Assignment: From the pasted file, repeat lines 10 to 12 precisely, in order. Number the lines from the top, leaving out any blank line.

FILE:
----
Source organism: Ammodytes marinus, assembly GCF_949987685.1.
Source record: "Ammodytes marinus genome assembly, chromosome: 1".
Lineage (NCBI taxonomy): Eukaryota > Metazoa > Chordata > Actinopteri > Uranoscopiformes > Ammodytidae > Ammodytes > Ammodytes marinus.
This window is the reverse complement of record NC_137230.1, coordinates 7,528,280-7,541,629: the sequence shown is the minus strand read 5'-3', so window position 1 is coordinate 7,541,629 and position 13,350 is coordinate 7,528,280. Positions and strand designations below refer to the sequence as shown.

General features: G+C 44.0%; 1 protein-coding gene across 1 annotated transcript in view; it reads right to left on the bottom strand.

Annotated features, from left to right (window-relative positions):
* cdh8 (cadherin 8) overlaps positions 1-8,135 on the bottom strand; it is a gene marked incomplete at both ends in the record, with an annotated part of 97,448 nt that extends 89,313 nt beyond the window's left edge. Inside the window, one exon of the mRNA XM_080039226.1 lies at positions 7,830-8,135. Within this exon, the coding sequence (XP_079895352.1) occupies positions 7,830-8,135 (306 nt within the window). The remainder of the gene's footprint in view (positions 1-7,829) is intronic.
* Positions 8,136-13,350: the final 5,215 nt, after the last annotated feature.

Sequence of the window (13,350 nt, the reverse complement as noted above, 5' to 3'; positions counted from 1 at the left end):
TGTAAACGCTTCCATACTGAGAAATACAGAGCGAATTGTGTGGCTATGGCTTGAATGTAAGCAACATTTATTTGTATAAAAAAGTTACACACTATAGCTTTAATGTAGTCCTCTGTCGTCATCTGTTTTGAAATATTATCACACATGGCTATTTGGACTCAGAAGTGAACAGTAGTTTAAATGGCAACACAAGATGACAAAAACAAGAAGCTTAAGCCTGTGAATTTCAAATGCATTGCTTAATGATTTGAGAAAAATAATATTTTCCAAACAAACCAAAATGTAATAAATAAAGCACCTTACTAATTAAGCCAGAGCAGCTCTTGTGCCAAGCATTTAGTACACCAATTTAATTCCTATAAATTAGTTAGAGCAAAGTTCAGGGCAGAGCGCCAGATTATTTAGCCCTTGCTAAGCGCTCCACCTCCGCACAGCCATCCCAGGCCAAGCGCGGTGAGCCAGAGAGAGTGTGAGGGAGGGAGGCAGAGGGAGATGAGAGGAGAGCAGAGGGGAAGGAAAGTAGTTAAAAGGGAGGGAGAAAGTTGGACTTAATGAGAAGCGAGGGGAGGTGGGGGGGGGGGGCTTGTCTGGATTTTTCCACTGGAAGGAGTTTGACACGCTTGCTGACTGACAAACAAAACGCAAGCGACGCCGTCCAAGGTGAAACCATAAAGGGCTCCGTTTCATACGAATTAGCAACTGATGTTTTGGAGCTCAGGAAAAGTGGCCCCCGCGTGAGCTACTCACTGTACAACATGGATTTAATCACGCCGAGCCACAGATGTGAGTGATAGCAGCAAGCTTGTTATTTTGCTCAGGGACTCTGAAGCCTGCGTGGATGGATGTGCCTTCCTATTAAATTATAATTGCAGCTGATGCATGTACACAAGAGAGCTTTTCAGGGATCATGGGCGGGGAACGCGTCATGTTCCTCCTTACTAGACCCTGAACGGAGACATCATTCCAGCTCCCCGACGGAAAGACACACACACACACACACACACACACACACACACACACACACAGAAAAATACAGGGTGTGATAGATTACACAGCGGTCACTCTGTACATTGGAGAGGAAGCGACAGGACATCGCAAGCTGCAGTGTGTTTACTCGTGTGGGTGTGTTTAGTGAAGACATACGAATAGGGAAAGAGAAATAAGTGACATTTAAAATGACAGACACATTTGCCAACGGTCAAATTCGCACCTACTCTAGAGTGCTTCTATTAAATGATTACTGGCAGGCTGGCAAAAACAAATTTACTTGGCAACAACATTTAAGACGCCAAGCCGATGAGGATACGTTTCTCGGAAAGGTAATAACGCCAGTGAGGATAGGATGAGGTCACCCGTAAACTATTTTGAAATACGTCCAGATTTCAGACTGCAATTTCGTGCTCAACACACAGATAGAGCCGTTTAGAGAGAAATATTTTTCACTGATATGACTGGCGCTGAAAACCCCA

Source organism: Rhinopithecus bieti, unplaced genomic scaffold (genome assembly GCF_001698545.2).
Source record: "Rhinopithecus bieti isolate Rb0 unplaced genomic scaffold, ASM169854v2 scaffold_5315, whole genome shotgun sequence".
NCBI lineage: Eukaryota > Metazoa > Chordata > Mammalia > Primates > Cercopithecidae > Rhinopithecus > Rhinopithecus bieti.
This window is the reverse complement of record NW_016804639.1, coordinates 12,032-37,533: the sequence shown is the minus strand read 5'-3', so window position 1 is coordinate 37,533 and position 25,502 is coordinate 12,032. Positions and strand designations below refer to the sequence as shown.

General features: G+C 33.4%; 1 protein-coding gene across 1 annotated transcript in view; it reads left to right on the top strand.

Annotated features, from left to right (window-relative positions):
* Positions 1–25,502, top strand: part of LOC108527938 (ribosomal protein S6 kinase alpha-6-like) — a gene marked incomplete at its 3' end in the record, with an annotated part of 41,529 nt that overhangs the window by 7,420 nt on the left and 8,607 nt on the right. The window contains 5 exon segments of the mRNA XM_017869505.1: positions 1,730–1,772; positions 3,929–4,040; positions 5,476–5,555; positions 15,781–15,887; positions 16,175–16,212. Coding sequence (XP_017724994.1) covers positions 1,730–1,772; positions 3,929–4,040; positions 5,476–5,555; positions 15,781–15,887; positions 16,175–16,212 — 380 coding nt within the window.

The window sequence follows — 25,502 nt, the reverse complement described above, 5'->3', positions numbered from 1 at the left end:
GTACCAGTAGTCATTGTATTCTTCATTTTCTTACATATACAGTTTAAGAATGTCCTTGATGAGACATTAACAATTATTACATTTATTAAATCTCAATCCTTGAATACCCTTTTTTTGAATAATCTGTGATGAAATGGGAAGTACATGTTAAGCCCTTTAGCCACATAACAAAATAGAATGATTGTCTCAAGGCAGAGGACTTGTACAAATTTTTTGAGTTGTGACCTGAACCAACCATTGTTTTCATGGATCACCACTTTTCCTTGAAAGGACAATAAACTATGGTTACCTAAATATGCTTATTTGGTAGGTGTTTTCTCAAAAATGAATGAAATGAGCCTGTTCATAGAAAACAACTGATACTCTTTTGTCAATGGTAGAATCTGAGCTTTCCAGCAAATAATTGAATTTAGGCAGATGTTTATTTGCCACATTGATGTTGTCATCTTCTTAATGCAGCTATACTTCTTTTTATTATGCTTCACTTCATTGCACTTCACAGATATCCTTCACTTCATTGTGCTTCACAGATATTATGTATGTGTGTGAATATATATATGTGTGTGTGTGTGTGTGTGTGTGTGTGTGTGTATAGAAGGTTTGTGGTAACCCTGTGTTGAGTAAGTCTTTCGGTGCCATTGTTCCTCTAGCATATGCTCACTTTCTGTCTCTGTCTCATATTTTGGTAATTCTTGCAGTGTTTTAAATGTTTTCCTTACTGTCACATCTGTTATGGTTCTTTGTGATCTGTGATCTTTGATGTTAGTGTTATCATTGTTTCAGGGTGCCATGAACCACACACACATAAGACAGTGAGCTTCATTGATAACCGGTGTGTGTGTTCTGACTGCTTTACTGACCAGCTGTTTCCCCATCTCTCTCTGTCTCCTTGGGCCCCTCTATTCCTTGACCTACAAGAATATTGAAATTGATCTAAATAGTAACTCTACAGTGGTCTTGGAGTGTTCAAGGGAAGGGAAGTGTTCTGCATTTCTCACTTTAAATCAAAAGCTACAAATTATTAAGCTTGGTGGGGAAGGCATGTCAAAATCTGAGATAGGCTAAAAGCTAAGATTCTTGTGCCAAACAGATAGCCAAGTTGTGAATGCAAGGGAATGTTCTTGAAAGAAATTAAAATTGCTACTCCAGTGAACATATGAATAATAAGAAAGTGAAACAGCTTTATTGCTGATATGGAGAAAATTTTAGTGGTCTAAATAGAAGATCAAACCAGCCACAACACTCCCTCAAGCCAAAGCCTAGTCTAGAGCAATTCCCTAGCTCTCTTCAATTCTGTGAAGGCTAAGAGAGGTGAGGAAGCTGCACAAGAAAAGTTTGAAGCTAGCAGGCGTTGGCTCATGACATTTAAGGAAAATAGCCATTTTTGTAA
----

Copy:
TGTAAACGCTTCCATACTGAGAAATACAGAGCGAATTGTGTGGCTATGGCTTGAATGTAAGCAACATTTATTTGTATAAAAAAGTTACACACTATAGCTTTAATGTAGTCCTCTGTCGTCATCTGTTTTGAAATATTATCACACATGGCTATTTGGACTCAGAAGTGAACAGTAGTTTAAATGGCAACACAAGATGACAAAAACAAGAAGCTTAAGCCTGTGAATTTCAAATGCATTGCTTAATGATTTGAGAAAAATAATATTTTCCAAACAAACCAAAATGTAATAAATAAAGCACCTTACTAATTAAGCCAGAGCAGCTCTTGTGCCAAGCATTTAGTACACCAATTTAATTCCTATAAATTAGTTAGAGCAAAGTTCAGGGCAGAGCGCCAGATTATTTAGCCCTTGCTAAGCGCTCCACCTCCGCACAGCCATCCCAGGCCAAGCGCGGTGAGCCAGAGAGAGTGTGAGGGAGGGAGGCAGAGGGAGATGAGAGGAGAGCAGAGGGGAAGGAAAGTAGTTAAAAGGGAGGGAGAAAGTTGGACTTAATGAGAAGCGAGGGGAGGTGGGGGGGGGGGGCTTGTCTGGATTTTTCCACTGGAAGGAGTTTGACACGCTTGCTGACTGACAAACAAAACGCAAGCGACGCCGTCCAAGGTGAAACCATAAAGGGCTCCGTTTCATACGAATTAGCAACTGATGTTTTGGAGCTCAGGAAAAGTGGCCCCCGCGTGAGCTACTCACTGTACAACATGGATTTAATCACGCCGAGCCACAGATGTGAGTGATAGCAGCAAGCTTGTTATTTTGCTCAGGGACTCTGAAGCCTGCGTGGATGGATGTGCCTTCCTATTAAATTATAATTGCAGCTGATGCATGTACACAAGAGAGCTTTTCAGGGATCATGGGCGGGGAACGCGTCATGTTCCTCCTTACTAGACCCTGAACGGAGACATCATTCCAGCTCCCCGACGGAAAGACACACACACACACACACACACACACACACACACACACACACAGAAAAATACAGGGTGTGATAGATTACACAGCGGTCACTCTGTACATTGGAGAGGAAGCGACAGGACATCGCAAGCTGCAGTGTGTTTACTCGTGTGGGTGTGTTTAGTGAAGACATACGAATAGGGAAAGAGAAATAAGTGACATTTAAAATGACAGACACATTTGCCAACGGTCAAATTCGCACCTACTCTAGAGTGCTTCTATTAAATGATTACTGGCAGGCTGGCAAAAACAAATTTACTTGGCAACAACATTTAAGACGCCAAGCCGATGAGGATACGTTTCTCGGAAAGGTAATAACGCCAGTGAGGATAGGATGAGGTCACCCGTAAACTATTTTGAAATACGTCCAGATTTCAGACTGCAATTTCGTGCTCAACACACAGATAGAGCCGTTTAGAGAGAAATATTTTTCACTGATATGACTGGCGCTGAAAACCCCA

Source organism: Rhinopithecus bieti, unplaced genomic scaffold (genome assembly GCF_001698545.2).
Source record: "Rhinopithecus bieti isolate Rb0 unplaced genomic scaffold, ASM169854v2 scaffold_5315, whole genome shotgun sequence".